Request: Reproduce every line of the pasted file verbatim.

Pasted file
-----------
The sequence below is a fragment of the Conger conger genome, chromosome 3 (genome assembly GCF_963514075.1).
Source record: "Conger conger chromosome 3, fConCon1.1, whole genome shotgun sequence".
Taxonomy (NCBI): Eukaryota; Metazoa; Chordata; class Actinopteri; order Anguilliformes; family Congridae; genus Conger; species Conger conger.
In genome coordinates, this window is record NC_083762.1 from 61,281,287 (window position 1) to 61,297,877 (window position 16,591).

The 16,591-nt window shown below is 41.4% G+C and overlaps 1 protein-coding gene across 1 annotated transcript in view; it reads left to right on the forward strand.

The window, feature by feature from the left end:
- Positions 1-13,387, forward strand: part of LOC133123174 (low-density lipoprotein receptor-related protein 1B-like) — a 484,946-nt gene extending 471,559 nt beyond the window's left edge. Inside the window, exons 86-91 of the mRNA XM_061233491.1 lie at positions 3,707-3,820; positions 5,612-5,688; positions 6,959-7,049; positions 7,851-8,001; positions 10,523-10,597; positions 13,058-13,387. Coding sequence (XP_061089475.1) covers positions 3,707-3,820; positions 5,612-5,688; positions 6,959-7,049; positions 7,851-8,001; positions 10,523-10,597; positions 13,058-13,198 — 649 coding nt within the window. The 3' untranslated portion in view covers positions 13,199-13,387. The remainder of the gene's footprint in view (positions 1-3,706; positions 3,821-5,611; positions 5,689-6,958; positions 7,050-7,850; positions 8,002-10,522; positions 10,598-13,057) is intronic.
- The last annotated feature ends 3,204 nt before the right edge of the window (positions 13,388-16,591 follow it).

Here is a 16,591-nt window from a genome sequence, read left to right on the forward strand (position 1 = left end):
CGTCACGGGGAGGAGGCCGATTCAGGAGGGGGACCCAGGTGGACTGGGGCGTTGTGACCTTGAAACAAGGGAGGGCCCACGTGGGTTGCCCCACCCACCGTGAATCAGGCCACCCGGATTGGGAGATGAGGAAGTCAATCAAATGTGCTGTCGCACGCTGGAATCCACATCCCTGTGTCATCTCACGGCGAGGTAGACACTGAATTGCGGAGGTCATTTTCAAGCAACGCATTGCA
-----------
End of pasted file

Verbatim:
The sequence below is a fragment of the Conger conger genome, chromosome 3 (genome assembly GCF_963514075.1).
Source record: "Conger conger chromosome 3, fConCon1.1, whole genome shotgun sequence".
Taxonomy (NCBI): Eukaryota; Metazoa; Chordata; class Actinopteri; order Anguilliformes; family Congridae; genus Conger; species Conger conger.
In genome coordinates, this window is record NC_083762.1 from 61,281,287 (window position 1) to 61,297,877 (window position 16,591).

The 16,591-nt window shown below is 41.4% G+C and overlaps 1 protein-coding gene across 1 annotated transcript in view; it reads left to right on the forward strand.

The window, feature by feature from the left end:
- Positions 1-13,387, forward strand: part of LOC133123174 (low-density lipoprotein receptor-related protein 1B-like) — a 484,946-nt gene extending 471,559 nt beyond the window's left edge. Inside the window, exons 86-91 of the mRNA XM_061233491.1 lie at positions 3,707-3,820; positions 5,612-5,688; positions 6,959-7,049; positions 7,851-8,001; positions 10,523-10,597; positions 13,058-13,387. Coding sequence (XP_061089475.1) covers positions 3,707-3,820; positions 5,612-5,688; positions 6,959-7,049; positions 7,851-8,001; positions 10,523-10,597; positions 13,058-13,198 — 649 coding nt within the window. The 3' untranslated portion in view covers positions 13,199-13,387. The remainder of the gene's footprint in view (positions 1-3,706; positions 3,821-5,611; positions 5,689-6,958; positions 7,050-7,850; positions 8,002-10,522; positions 10,598-13,057) is intronic.
- The last annotated feature ends 3,204 nt before the right edge of the window (positions 13,388-16,591 follow it).

Here is a 16,591-nt window from a genome sequence, read left to right on the forward strand (position 1 = left end):
CGTCACGGGGAGGAGGCCGATTCAGGAGGGGGACCCAGGTGGACTGGGGCGTTGTGACCTTGAAACAAGGGAGGGCCCACGTGGGTTGCCCCACCCACCGTGAATCAGGCCACCCGGATTGGGAGATGAGGAAGTCAATCAAATGTGCTGTCGCACGCTGGAATCCACATCCCTGTGTCATCTCACGGCGAGGTAGACACTGAATTGCGGAGGTCATTTTCAAGCAACGCATTGCA